Medland Dental Dental Survivial GuideWe can probably all remember the excitement of finishing high school and the transition into adulthood. During the process of embracing the new found freedoms and responsibilities, maintaining good dental health often becomes a low priority.  Young adults may leave home or commence university or work and subsequently their healthy diet, good oral hygiene habits and reminders from parents to visit the dentist all fall by the wayside.

It is normal for young people to believe they are indestructible and they are often unaware of the long-term dental risks associated with some lifestyle choices and experimentation that could damage their mouth for life. Preventive efforts from parents and dentists have resulted in a shift where many children have minimal decay through their school years, only to have dental problems start to occur, and occur with a vengeance, once they reach the 18 to 30 year old age group. With university commencing soon, now is good time to tackle the dental issues related to oral piercings, alcohol, smoking, drugs and sports and energy drinks.

Oral Piercings

Body piercing have become popular and are often considered to be an expression of an individual as a fashion statement or is undertaken for cultural reasons.

Significant health risks exist to individuals from the piercing process itself. With piercing salons largely unregulated they often use self-trained staff who may have very little clinical and anatomical knowledge of the position of nerves, arteries and veins. In the best case scenario, soreness and swelling will be the only symptoms experienced following the piercing procedure. However, tongue and lip piercing can lead to emergencies immediately after the procedure or life-long problems. Read more…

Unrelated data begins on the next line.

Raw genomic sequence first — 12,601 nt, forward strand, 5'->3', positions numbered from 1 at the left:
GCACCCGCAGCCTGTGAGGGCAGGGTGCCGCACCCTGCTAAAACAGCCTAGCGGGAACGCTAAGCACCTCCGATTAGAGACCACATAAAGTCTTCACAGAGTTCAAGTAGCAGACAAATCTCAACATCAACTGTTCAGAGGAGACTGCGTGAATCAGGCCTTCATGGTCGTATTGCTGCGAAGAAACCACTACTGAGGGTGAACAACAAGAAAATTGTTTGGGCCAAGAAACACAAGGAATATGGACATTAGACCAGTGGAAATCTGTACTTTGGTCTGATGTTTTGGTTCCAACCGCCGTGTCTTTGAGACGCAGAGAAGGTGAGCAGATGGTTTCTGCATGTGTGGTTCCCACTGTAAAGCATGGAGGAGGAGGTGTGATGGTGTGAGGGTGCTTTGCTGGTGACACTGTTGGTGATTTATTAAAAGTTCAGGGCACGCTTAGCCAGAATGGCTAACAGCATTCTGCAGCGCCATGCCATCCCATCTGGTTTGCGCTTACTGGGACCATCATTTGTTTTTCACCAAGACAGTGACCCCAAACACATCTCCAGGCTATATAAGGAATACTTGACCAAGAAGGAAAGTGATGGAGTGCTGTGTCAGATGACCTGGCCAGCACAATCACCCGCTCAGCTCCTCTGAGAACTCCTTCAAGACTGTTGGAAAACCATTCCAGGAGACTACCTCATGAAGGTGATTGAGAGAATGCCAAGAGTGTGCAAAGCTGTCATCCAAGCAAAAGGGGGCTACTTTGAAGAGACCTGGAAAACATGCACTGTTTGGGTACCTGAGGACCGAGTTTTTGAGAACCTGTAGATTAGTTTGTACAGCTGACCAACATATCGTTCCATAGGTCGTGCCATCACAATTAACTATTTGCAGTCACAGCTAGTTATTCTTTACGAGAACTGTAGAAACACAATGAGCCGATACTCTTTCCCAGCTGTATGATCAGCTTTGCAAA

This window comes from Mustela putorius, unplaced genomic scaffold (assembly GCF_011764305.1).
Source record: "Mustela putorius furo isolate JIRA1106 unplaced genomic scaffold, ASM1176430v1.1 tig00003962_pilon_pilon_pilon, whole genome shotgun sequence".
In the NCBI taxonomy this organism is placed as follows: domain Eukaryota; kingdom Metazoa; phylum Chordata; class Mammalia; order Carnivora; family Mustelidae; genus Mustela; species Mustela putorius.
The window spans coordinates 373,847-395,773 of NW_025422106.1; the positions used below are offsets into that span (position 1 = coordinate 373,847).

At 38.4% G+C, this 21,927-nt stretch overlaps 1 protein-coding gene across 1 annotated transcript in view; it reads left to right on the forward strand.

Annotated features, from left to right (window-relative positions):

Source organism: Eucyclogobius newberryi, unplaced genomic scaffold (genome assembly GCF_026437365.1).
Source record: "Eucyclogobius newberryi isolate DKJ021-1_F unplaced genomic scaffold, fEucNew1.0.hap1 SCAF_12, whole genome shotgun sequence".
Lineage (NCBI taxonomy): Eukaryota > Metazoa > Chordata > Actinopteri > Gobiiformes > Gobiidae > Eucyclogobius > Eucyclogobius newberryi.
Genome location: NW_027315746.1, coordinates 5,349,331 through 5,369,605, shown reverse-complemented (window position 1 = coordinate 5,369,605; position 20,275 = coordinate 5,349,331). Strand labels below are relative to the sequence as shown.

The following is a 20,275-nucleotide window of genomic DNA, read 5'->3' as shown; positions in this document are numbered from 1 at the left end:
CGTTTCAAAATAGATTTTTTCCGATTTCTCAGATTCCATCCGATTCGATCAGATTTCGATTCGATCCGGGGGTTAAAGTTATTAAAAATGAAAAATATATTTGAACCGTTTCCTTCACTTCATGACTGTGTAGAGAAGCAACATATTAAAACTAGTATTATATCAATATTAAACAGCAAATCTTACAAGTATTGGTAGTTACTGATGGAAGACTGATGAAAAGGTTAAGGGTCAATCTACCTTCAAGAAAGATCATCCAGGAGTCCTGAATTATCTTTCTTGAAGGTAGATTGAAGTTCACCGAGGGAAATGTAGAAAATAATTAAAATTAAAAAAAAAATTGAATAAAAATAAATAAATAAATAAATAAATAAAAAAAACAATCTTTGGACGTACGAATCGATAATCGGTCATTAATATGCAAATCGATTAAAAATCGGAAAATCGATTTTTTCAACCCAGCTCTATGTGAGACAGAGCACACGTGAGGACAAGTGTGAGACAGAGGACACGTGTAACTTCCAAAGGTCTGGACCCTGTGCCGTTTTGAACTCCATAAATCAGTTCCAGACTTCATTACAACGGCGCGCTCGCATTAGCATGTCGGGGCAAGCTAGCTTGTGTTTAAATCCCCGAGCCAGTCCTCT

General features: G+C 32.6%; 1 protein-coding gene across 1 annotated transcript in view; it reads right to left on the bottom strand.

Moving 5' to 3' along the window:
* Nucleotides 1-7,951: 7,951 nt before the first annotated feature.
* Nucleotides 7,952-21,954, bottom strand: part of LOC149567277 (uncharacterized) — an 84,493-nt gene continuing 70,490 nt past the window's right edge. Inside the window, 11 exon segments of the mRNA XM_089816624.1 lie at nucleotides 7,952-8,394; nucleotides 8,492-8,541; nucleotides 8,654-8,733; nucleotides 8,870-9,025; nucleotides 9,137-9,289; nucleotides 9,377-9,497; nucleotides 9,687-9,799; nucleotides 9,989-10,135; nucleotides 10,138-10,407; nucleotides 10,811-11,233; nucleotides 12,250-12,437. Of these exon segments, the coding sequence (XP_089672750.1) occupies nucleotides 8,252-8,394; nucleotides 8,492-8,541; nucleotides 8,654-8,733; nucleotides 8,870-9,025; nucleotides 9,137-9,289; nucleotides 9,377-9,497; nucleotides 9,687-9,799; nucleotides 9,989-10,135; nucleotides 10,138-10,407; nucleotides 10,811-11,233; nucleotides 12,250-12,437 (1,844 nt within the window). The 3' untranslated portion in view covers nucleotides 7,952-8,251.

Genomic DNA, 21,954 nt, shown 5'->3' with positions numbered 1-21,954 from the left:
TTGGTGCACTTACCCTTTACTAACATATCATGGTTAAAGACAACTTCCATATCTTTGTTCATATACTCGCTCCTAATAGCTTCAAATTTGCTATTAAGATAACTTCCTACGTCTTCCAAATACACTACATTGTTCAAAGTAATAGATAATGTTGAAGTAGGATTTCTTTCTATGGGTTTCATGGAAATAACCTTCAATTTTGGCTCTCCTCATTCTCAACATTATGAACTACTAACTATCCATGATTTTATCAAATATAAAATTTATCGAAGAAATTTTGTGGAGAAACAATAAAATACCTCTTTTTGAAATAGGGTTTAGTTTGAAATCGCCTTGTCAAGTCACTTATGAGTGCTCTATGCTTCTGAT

Alcohol and Alcohol Fuelled Violence

Although most young people know alcohol should be consumed in moderation, many are unaware of the high levels of sugar and acid in alcohol and the juice, soft or energy drinks in which it is mixed. Excessive regular intake will greatly increase the risk of dental decay and tooth erosion (where the enamel is washed away). Even diet or ‘zero’ options contains very high levels of acid.

Worse still is the acid content of stomach acid that enters the mouth when one vomits, an unfortunate but not uncommon accompaniment for many young people on a night out. Regardless of the number of drinks you have, it is a good idea to drink plenty of water and try to match each alcoholic drink with a glass of water afterwards to dilute the effects of acid and sugar. You might even feel better the next day!  Read more…

Smoking

Everyone who smokes is aware of the health risks associated with their habit (the graphic images on the packaging leave little to the imagination); however some people don’t know of the potentially long term dental issues that can occur. Not only is smoking associated with bad breath and discoloured stained teeth that don’t respond to whitening but there is also an increased risk of developing gum (periodontal) disease in smokers.

A major problem with smoking is that it tends to disguise the damage taking place to teeth and gums. Usually infected gums are red, puffy and bleed easily when they are brushed. Smoker’s gums are not like this – they are pale and thin and do not bleed easily, so the early signs of gum inflammation go unnoticed! Read more…

Drugs

Drugs of all descriptions, whether they be vitamins or natural remedies, prescription medications or illegal drugs can cause an imbalance in your mouth that can subsequently lead to dental problems. Read more…

Sports and Energy Drinks

Many young adults regularly use sports and energy drinks as a pick me up, but may be unaware they contain high levels of both sugar and acid. Even diet or ‘zero’ options, as well as flavoured water varieties contain plenty of tooth-eroding acids.  Acidic drinks are the main contributor to tooth erosion where the hard outer enamel layer of teeth is irreversibly dissolved away, whilst sugar attacks the teeth causing decay. Read more…